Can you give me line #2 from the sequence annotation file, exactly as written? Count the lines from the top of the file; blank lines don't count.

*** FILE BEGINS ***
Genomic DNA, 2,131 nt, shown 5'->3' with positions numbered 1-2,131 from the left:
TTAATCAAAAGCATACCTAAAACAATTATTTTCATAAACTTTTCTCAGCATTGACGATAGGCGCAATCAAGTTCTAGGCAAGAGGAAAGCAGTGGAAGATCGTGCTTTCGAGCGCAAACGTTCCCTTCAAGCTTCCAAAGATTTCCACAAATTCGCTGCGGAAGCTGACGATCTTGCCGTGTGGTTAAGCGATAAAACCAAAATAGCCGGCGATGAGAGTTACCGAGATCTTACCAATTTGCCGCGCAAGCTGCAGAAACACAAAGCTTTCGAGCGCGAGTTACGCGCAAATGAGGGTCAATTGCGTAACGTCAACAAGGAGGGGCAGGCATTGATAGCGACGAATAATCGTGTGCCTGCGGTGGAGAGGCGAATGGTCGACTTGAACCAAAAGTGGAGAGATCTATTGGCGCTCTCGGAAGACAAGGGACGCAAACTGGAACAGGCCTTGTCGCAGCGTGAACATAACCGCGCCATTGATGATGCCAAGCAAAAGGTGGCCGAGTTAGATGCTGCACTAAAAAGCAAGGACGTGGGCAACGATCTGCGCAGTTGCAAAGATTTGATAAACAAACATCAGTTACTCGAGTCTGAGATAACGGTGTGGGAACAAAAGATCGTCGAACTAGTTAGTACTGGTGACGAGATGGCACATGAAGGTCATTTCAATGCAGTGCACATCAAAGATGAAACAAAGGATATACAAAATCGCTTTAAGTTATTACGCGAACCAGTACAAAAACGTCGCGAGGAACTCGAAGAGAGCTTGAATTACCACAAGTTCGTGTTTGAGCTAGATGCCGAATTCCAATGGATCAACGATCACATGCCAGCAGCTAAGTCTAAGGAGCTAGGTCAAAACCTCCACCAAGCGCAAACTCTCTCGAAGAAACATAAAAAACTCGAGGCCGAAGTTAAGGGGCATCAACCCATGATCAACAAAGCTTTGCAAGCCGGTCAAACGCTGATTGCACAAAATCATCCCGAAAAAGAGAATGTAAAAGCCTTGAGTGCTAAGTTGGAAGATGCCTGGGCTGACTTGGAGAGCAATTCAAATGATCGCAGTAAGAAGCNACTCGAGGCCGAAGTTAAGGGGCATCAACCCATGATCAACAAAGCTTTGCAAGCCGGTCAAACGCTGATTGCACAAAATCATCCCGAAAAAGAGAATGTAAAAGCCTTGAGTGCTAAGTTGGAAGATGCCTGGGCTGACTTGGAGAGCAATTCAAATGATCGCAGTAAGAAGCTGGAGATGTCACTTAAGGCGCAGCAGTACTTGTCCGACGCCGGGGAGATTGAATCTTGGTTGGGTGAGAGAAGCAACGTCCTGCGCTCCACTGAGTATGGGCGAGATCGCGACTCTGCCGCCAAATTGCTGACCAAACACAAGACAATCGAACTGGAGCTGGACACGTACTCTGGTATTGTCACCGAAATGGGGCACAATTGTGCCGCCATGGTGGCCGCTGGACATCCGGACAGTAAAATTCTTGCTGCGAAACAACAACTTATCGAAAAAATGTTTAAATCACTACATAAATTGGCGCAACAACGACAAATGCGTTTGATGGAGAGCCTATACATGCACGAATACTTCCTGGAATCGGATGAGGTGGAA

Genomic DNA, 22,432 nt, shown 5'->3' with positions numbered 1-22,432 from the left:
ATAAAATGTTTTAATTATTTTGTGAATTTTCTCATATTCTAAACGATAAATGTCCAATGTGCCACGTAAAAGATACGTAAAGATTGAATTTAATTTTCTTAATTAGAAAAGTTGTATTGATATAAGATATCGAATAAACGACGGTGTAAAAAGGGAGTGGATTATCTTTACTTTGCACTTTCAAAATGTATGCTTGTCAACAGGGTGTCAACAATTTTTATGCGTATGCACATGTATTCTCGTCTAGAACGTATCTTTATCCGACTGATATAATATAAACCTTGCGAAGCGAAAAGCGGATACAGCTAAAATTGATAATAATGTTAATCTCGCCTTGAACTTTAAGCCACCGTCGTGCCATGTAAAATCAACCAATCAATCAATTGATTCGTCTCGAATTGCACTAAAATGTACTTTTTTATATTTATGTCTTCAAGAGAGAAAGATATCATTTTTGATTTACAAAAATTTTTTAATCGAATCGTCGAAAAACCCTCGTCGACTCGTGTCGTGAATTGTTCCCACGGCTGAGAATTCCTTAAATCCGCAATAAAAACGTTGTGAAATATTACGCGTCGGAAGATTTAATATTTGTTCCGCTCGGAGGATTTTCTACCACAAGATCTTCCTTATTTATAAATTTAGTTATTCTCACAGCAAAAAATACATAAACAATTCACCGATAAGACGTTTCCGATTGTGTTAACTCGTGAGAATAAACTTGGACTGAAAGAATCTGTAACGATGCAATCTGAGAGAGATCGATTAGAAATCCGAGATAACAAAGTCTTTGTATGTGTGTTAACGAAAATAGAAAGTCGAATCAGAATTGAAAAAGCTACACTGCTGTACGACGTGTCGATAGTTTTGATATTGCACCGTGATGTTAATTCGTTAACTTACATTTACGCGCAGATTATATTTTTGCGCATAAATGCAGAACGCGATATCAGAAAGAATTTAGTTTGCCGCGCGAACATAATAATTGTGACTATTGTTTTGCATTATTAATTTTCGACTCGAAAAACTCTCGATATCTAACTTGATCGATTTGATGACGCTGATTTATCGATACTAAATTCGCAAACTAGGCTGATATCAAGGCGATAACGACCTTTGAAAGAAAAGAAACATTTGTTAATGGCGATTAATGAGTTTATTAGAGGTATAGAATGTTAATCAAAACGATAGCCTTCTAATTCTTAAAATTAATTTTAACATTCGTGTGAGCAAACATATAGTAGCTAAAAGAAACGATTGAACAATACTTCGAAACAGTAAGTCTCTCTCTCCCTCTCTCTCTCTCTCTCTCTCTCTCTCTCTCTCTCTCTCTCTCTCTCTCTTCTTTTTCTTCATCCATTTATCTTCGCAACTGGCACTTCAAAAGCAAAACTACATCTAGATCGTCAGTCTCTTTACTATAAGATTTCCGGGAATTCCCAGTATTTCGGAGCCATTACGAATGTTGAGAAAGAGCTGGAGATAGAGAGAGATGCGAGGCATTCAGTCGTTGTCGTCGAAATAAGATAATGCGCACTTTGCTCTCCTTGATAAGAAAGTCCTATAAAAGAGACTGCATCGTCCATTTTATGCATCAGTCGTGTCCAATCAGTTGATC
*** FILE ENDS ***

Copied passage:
TTAATCAAAAGCATACCTAAAACAATTATTTTCATAAACTTTTCTCAGCATTGACGATAGGCGCAATCAAGTTCTAGGCAAGAGGAAAGCAGTGGAAGATCGTGCTTTCGAGCGCAAACGTTCCCTTCAAGCTTCCAAAGATTTCCACAAATTCGCTGCGGAAGCTGACGATCTTGCCGTGTGGTTAAGCGATAAAACCAAAATAGCCGGCGATGAGAGTTACCGAGATCTTACCAATTTGCCGCGCAAGCTGCAGAAACACAAAGCTTTCGAGCGCGAGTTACGCGCAAATGAGGGTCAATTGCGTAACGTCAACAAGGAGGGGCAGGCATTGATAGCGACGAATAATCGTGTGCCTGCGGTGGAGAGGCGAATGGTCGACTTGAACCAAAAGTGGAGAGATCTATTGGCGCTCTCGGAAGACAAGGGACGCAAACTGGAACAGGCCTTGTCGCAGCGTGAACATAACCGCGCCATTGATGATGCCAAGCAAAAGGTGGCCGAGTTAGATGCTGCACTAAAAAGCAAGGACGTGGGCAACGATCTGCGCAGTTGCAAAGATTTGATAAACAAACATCAGTTACTCGAGTCTGAGATAACGGTGTGGGAACAAAAGATCGTCGAACTAGTTAGTACTGGTGACGAGATGGCACATGAAGGTCATTTCAATGCAGTGCACATCAAAGATGAAACAAAGGATATACAAAATCGCTTTAAGTTATTACGCGAACCAGTACAAAAACGTCGCGAGGAACTCGAAGAGAGCTTGAATTACCACAAGTTCGTGTTTGAGCTAGATGCCGAATTCCAATGGATCAACGATCACATGCCAGCAGCTAAGTCTAAGGAGCTAGGTCAAAACCTCCACCAAGCGCAAACTCTCTCGAAGAAACATAAAAAACTCGAGGCCGAAGTTAAGGGGCATCAACCCATGATCAACAAAGCTTTGCAAGCCGGTCAAACGCTGATTGCACAAAATCATCCCGAAAAAGAGAATGTAAAAGCCTTGAGTGCTAAGTTGGAAGATGCCTGGGCTGACTTGGAGAGCAATTCAAATGATCGCAGTAAGAAGCNACTCGAGGCCGAAGTTAAGGGGCATCAACCCATGATCAACAAAGCTTTGCAAGCCGGTCAAACGCTGATTGCACAAAATCATCCCGAAAAAGAGAATGTAAAAGCCTTGAGTGCTAAGTTGGAAGATGCCTGGGCTGACTTGGAGAGCAATTCAAATGATCGCAGTAAGAAGCTGGAGATGTCACTTAAGGCGCAGCAGTACTTGTCCGACGCCGGGGAGATTGAATCTTGGTTGGGTGAGAGAAGCAACGTCCTGCGCTCCACTGAGTATGGGCGAGATCGCGACTCTGCCGCCAAATTGCTGACCAAACACAAGACAATCGAACTGGAGCTGGACACGTACTCTGGTATTGTCACCGAAATGGGGCACAATTGTGCCGCCATGGTGGCCGCTGGACATCCGGACAGTAAAATTCTTGCTGCGAAACAACAACTTATCGAAAAAATGTTTAAATCACTACATAAATTGGCGCAACAACGACAAATGCGTTTGATGGAGAGCCTATACATGCACGAATACTTCCTGGAATCGGATGAGGTGGAA